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Re: Monkey-patching $quasi-value$

This page is part of the web mail archives of SRFI 108 from before July 7th, 2015. The new archives for SRFI 108 contain all messages, not just those from before July 7th, 2015.

On 11/23/2012 11:08 PM, John Cowan wrote:
Then I saw the discussion of how the default $quasi-value$ macro would
dispatch to $quasi-value-transformer$:foo.  This is nicely decentralized,
but it becomes impossible to write $quasi-value$ using syntax-rules
(or at least I think it is -- I never quite know what can and cannot be
done by syntax-rules abuse).  Most Schemes have some sort of low-level
macro support, but neither R5RS nor R7RS require it.

I suggest, therefore, that the burden be put on the Scheme reader, and
that &#foo[...] be desugared to ($quasi-value-transformer$:foo ...) in the
first place, eliminating the dispatching macro $quasi-value$ altogether.
This allows such a transformer to be written as a low-level macro,
a syntax-rules macro, or even a procedure.

The question is: Do we want there to be a default implementation of
($quasi-value-transformer$:foo ...) as (foo ...)?  (Presumably with some
transformation of the '...', but I'll ignore that for now.)  If so,
this would still require some built-in special handling.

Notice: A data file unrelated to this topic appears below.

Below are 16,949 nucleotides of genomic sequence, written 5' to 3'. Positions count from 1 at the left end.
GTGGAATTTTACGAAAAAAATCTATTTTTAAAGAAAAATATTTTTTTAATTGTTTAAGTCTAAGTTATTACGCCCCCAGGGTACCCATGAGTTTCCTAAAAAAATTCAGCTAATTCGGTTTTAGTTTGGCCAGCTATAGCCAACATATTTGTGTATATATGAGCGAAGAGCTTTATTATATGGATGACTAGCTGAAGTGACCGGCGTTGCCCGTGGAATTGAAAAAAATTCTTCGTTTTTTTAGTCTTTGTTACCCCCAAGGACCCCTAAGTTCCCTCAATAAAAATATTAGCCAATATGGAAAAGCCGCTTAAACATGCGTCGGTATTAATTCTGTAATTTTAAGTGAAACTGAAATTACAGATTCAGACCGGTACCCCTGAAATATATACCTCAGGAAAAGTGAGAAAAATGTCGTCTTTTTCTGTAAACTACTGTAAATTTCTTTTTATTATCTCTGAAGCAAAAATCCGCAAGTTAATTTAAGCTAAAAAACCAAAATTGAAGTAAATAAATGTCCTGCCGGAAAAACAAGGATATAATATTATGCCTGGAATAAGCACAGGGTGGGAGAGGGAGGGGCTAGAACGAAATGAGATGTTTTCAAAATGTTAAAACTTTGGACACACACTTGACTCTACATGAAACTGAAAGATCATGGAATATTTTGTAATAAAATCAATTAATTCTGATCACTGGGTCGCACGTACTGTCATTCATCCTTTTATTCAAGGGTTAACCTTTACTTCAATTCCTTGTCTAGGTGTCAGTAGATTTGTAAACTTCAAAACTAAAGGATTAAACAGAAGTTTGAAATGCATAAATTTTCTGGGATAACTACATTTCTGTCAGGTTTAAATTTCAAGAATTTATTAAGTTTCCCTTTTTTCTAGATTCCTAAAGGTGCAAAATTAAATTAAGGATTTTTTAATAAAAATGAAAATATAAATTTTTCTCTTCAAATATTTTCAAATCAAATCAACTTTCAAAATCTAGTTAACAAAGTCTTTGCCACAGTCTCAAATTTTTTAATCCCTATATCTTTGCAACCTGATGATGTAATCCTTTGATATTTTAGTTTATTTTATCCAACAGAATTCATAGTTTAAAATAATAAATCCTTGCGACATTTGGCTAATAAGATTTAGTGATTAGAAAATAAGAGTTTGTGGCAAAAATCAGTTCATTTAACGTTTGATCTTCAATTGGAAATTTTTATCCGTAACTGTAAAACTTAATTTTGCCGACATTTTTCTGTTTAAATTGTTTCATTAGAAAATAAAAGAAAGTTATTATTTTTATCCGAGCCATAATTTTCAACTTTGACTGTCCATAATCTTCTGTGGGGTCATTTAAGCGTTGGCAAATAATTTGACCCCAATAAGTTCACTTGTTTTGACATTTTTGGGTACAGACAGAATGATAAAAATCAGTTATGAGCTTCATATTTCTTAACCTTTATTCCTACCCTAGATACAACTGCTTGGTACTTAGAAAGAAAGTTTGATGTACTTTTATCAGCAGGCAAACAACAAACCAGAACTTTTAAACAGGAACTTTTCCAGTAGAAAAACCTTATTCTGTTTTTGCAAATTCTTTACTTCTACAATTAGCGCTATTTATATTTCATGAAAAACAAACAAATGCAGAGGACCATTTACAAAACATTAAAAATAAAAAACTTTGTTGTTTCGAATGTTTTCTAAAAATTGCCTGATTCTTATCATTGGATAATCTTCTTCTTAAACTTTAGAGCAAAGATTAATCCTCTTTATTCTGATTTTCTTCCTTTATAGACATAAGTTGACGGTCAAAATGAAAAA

I think there are two approaches, which are functionally equivalent
duals of each other:
(1) The reader returns ($quasi-value-transformer$:foo ...).  If there
is no binding for $quasi-value-transformer$:foo, the implementation
looks for ($quasi-value$ foo ...) which has a predefined binding
equivalent to (foo ...).
(2) The reader returns ($quasi-value$ foo ...).  The prefined binding
for $quasi-value$ is to see if $quasi-value-transformer$:foo has a
binding, and otherwise evaluate (foo ...).

Variant (1) has the advantage in that it can be useful even in a
"partial" implementation that doesn't support the more "magic"
concepts for looking for bindings and transforming symbols.
I.e. one can easily and portably define a macro or function for
$quasi-value-transformer$:foo, and that's the more important use
case.  An implementation can then *optionally* provide a default
implementation and/or a mechanism to override the default.

There is some question as to what "a binding exists" means: Clearly
one has to check for a macro at macro-expansion time.  If a binding isn't
found at compile-time, do we check check for a run-time (function) binding?
That matches normal behavior for (foo ...). but it makes it difficult
to also support a default macro binding, though a default function
binding is easy enough.

Finally, and as an independent suggestion, $quasi-value-foo$ seems less
clunky than $quasi-value-transformer$:foo.

I prefer the colon form as it keeps "foo" more distinct.  Also, I think
it may mesh better with an extended Scheme with compound symbols (so that
$quasi-value-transformer$ is some kind of predefined package-name), while
also working for Schemes were colon is just a regular constituent.
	--Per Bothner
per@xxxxxxxxxxx   http://per.bothner.com/